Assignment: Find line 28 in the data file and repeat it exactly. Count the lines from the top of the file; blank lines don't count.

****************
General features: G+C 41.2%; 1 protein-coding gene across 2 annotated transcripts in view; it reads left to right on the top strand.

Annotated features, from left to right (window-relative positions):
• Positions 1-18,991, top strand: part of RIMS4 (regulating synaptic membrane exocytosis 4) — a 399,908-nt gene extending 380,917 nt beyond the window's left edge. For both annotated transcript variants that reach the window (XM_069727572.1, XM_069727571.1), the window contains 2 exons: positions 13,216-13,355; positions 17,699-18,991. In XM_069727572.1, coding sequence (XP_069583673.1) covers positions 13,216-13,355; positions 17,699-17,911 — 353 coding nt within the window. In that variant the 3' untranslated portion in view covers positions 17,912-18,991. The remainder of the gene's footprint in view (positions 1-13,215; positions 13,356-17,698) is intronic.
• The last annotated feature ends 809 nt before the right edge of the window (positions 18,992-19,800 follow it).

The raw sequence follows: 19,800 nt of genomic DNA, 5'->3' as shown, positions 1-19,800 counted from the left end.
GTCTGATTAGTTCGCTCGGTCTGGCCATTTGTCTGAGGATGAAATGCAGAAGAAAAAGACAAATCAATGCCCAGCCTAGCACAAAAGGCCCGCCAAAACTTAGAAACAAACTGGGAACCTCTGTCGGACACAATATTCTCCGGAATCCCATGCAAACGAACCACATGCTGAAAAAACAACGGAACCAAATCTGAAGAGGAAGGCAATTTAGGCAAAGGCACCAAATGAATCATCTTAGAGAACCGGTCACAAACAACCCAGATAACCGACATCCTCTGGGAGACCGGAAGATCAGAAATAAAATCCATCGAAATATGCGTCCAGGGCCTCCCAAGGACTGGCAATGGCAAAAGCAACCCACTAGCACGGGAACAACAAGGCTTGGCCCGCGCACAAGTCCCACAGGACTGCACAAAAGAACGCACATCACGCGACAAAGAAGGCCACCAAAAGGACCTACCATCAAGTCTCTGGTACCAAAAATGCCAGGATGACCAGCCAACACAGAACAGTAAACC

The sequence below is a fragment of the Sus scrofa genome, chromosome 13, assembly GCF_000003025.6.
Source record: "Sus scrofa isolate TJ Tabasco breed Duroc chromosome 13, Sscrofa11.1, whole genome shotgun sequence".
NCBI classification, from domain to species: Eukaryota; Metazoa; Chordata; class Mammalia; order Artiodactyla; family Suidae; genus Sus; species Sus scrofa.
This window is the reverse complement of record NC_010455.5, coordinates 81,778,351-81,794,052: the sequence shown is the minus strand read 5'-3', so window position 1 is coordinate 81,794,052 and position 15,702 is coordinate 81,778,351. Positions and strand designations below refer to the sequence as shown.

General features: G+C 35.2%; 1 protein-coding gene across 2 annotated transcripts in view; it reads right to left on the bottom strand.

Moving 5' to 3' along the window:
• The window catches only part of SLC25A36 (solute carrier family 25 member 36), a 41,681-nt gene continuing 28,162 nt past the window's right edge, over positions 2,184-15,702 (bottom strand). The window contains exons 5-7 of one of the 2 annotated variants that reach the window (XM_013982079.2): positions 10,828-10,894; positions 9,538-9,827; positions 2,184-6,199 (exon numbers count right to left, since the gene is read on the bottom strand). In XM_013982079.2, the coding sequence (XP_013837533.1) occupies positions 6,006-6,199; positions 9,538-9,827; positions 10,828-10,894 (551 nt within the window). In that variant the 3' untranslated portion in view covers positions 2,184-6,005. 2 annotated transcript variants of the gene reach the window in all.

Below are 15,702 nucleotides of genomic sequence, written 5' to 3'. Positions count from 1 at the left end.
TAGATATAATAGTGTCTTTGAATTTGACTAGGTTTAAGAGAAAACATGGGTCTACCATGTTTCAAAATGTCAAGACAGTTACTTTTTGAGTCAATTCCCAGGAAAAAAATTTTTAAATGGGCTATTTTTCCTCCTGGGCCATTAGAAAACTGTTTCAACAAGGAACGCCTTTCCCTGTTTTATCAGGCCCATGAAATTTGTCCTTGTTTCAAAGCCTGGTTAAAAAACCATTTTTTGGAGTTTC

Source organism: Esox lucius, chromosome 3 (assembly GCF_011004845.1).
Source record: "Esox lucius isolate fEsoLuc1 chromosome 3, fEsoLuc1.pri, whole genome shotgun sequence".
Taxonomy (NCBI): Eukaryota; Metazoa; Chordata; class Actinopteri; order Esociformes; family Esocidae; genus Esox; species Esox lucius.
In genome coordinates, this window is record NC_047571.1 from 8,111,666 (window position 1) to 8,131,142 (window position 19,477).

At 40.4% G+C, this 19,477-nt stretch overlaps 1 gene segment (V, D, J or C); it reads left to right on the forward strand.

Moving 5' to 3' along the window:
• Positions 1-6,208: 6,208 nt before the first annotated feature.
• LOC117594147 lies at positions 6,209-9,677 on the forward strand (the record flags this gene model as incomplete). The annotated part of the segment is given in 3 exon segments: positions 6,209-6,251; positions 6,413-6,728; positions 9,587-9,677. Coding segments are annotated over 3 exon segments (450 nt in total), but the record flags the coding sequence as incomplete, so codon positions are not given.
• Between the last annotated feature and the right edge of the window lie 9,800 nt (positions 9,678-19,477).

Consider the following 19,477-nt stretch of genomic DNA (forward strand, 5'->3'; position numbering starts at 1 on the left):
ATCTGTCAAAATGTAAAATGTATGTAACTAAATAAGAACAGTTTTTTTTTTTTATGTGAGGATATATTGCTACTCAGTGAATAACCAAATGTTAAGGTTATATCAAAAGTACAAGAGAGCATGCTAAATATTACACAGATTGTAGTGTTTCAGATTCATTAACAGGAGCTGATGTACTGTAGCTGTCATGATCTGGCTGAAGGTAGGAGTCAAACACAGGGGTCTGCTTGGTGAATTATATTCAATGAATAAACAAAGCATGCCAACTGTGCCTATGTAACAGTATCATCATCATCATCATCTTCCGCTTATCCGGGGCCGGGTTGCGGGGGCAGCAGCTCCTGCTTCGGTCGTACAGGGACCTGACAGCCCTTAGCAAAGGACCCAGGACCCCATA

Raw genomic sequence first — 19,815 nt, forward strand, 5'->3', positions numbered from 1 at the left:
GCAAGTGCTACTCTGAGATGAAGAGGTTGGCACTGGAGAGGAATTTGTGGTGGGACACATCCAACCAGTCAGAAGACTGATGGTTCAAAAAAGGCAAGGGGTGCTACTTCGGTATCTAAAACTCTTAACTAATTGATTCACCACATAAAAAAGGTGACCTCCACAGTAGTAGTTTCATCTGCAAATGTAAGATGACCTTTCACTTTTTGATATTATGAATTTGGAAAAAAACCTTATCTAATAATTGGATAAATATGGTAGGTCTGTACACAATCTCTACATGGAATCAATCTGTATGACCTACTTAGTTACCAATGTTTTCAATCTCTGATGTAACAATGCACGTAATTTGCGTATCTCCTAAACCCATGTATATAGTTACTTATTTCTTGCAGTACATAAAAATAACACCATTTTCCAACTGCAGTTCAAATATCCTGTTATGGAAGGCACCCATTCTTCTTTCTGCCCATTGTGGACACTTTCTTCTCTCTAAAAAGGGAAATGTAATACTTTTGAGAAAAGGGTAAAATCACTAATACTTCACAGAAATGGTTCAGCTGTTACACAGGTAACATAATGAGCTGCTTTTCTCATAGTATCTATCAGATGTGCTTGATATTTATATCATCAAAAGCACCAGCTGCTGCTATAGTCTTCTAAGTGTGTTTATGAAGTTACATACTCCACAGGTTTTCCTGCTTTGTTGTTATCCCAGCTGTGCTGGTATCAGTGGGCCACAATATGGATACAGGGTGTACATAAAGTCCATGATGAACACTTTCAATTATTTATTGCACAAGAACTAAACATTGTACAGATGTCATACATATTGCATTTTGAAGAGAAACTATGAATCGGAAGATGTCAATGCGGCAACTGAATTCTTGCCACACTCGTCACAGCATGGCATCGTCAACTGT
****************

GCAAGTGCTACTCTGAGATGAAGAGGTTGGCACTGGAGAGGAATTTGTGGTGGGACACATCCAACCAGTCAGAAGACTGATGGTTCAAAAAAGGCAAGGGGTGCTACTTCGGTATCTAAAACTCTTAACTAATTGATTCACCACATAAAAAAGGTGACCTCCACAGTAGTAGTTTCATCTGCAAATGTAAGATGACCTTTCACTTTTTGATATTATGAATTTGGAAAAAAACCTTATCTAATAATTGGATAAATATGGTAGGTCTGTACACAATCTCTACATGGAATCAATCTGTATGACCTACTTAGTTACCAATGTTTTCAATCTCTGATGTAACAATGCACGTAATTTGCGTATCTCCTAAACCCATGTATATAGTTACTTATTTCTTGCAGTACATAAAAATAACACCATTTTCCAACTGCAGTTCAAATATCCTGTTATGGAAGGCACCCATTCTTCTTTCTGCCCATTGTGGACACTTTCTTCTCTCTAAAAAGGGAAATGTAATACTTTTGAGAAAAGGGTAAAATCACTAATACTTCACAGAAATGGTTCAGCTGTTACACAGGTAACATAATGAGCTGCTTTTCTCATAGTATCTATCAGATGTGCTTGATATTTATATCATCAAAAGCACCAGCTGCTGCTATAGTCTTCTAAGTGTGTTTATGAAGTTACATACTCCACAGGTTTTCCTGCTTTGTTGTTATCCCAGCTGTGCTGGTATCAGTGGGCCACAATATGGATACAGGGTGTACATAAAGTCCATGATGAACACTTTCAATTATTTATTGCACAAGAACTAAACATTGTACAGATGTCATACATATTGCATTTTGAAGAGAAACTATGAATCGGAAGATGTCAATGCGGCAACTGAATTCTTGCCACACTCGTCACAGCATGGCATCGTCAACTGT